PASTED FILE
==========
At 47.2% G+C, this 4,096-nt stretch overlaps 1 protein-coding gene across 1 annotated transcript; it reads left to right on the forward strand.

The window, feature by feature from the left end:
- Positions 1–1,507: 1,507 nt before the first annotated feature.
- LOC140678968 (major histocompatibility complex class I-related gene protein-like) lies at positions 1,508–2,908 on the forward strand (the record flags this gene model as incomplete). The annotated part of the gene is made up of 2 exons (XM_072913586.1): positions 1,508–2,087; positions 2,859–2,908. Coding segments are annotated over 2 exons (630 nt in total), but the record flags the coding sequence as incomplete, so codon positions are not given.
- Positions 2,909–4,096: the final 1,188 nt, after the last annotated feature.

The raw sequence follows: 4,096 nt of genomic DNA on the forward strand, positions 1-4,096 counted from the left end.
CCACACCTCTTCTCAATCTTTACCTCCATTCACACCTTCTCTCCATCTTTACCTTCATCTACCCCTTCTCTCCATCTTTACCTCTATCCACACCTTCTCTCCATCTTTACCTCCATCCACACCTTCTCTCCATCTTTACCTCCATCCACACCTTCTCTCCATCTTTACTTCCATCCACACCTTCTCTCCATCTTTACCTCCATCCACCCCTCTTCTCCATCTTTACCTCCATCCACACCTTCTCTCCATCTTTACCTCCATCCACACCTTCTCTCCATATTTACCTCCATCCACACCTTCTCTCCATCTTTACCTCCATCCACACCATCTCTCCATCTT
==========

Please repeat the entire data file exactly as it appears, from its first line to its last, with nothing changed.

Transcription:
At 47.2% G+C, this 4,096-nt stretch overlaps 1 protein-coding gene across 1 annotated transcript; it reads left to right on the forward strand.

The window, feature by feature from the left end:
- Positions 1–1,507: 1,507 nt before the first annotated feature.
- LOC140678968 (major histocompatibility complex class I-related gene protein-like) lies at positions 1,508–2,908 on the forward strand (the record flags this gene model as incomplete). The annotated part of the gene is made up of 2 exons (XM_072913586.1): positions 1,508–2,087; positions 2,859–2,908. Coding segments are annotated over 2 exons (630 nt in total), but the record flags the coding sequence as incomplete, so codon positions are not given.
- Positions 2,909–4,096: the final 1,188 nt, after the last annotated feature.

The raw sequence follows: 4,096 nt of genomic DNA on the forward strand, positions 1-4,096 counted from the left end.
CCACACCTCTTCTCAATCTTTACCTCCATTCACACCTTCTCTCCATCTTTACCTTCATCTACCCCTTCTCTCCATCTTTACCTCTATCCACACCTTCTCTCCATCTTTACCTCCATCCACACCTTCTCTCCATCTTTACCTCCATCCACACCTTCTCTCCATCTTTACTTCCATCCACACCTTCTCTCCATCTTTACCTCCATCCACCCCTCTTCTCCATCTTTACCTCCATCCACACCTTCTCTCCATCTTTACCTCCATCCACACCTTCTCTCCATATTTACCTCCATCCACACCTTCTCTCCATCTTTACCTCCATCCACACCATCTCTCCATCTT